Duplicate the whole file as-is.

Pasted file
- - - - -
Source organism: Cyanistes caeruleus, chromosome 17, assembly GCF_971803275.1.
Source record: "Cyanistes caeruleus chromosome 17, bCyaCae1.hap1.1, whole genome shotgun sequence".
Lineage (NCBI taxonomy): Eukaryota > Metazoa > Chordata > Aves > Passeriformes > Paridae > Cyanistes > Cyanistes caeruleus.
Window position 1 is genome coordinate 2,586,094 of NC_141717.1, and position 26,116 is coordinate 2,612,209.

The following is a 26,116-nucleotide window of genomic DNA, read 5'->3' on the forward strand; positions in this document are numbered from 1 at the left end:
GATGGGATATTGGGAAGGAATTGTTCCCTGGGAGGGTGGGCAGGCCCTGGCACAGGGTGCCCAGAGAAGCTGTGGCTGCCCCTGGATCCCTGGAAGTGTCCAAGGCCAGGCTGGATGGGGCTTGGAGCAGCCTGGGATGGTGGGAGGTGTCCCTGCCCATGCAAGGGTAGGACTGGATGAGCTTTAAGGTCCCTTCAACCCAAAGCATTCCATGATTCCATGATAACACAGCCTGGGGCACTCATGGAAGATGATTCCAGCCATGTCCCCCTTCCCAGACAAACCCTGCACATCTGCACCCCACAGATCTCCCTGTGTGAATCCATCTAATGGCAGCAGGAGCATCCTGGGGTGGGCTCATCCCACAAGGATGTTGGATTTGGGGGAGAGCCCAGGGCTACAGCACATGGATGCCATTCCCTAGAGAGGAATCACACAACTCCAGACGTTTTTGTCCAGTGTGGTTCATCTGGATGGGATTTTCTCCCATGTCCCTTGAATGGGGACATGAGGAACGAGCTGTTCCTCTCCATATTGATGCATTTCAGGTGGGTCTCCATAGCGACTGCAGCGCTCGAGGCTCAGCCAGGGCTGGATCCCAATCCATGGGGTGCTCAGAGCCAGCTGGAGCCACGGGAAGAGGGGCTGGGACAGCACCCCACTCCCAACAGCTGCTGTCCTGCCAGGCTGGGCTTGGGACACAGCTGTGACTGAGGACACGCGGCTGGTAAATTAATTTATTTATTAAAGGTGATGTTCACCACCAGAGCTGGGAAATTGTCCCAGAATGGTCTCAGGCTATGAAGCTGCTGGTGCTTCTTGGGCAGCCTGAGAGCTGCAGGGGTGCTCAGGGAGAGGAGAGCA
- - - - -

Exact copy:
Source organism: Cyanistes caeruleus, chromosome 17, assembly GCF_971803275.1.
Source record: "Cyanistes caeruleus chromosome 17, bCyaCae1.hap1.1, whole genome shotgun sequence".
Lineage (NCBI taxonomy): Eukaryota > Metazoa > Chordata > Aves > Passeriformes > Paridae > Cyanistes > Cyanistes caeruleus.
Window position 1 is genome coordinate 2,586,094 of NC_141717.1, and position 26,116 is coordinate 2,612,209.

The following is a 26,116-nucleotide window of genomic DNA, read 5'->3' on the forward strand; positions in this document are numbered from 1 at the left end:
GATGGGATATTGGGAAGGAATTGTTCCCTGGGAGGGTGGGCAGGCCCTGGCACAGGGTGCCCAGAGAAGCTGTGGCTGCCCCTGGATCCCTGGAAGTGTCCAAGGCCAGGCTGGATGGGGCTTGGAGCAGCCTGGGATGGTGGGAGGTGTCCCTGCCCATGCAAGGGTAGGACTGGATGAGCTTTAAGGTCCCTTCAACCCAAAGCATTCCATGATTCCATGATAACACAGCCTGGGGCACTCATGGAAGATGATTCCAGCCATGTCCCCCTTCCCAGACAAACCCTGCACATCTGCACCCCACAGATCTCCCTGTGTGAATCCATCTAATGGCAGCAGGAGCATCCTGGGGTGGGCTCATCCCACAAGGATGTTGGATTTGGGGGAGAGCCCAGGGCTACAGCACATGGATGCCATTCCCTAGAGAGGAATCACACAACTCCAGACGTTTTTGTCCAGTGTGGTTCATCTGGATGGGATTTTCTCCCATGTCCCTTGAATGGGGACATGAGGAACGAGCTGTTCCTCTCCATATTGATGCATTTCAGGTGGGTCTCCATAGCGACTGCAGCGCTCGAGGCTCAGCCAGGGCTGGATCCCAATCCATGGGGTGCTCAGAGCCAGCTGGAGCCACGGGAAGAGGGGCTGGGACAGCACCCCACTCCCAACAGCTGCTGTCCTGCCAGGCTGGGCTTGGGACACAGCTGTGACTGAGGACACGCGGCTGGTAAATTAATTTATTTATTAAAGGTGATGTTCACCACCAGAGCTGGGAAATTGTCCCAGAATGGTCTCAGGCTATGAAGCTGCTGGTGCTTCTTGGGCAGCCTGAGAGCTGCAGGGGTGCTCAGGGAGAGGAGAGCA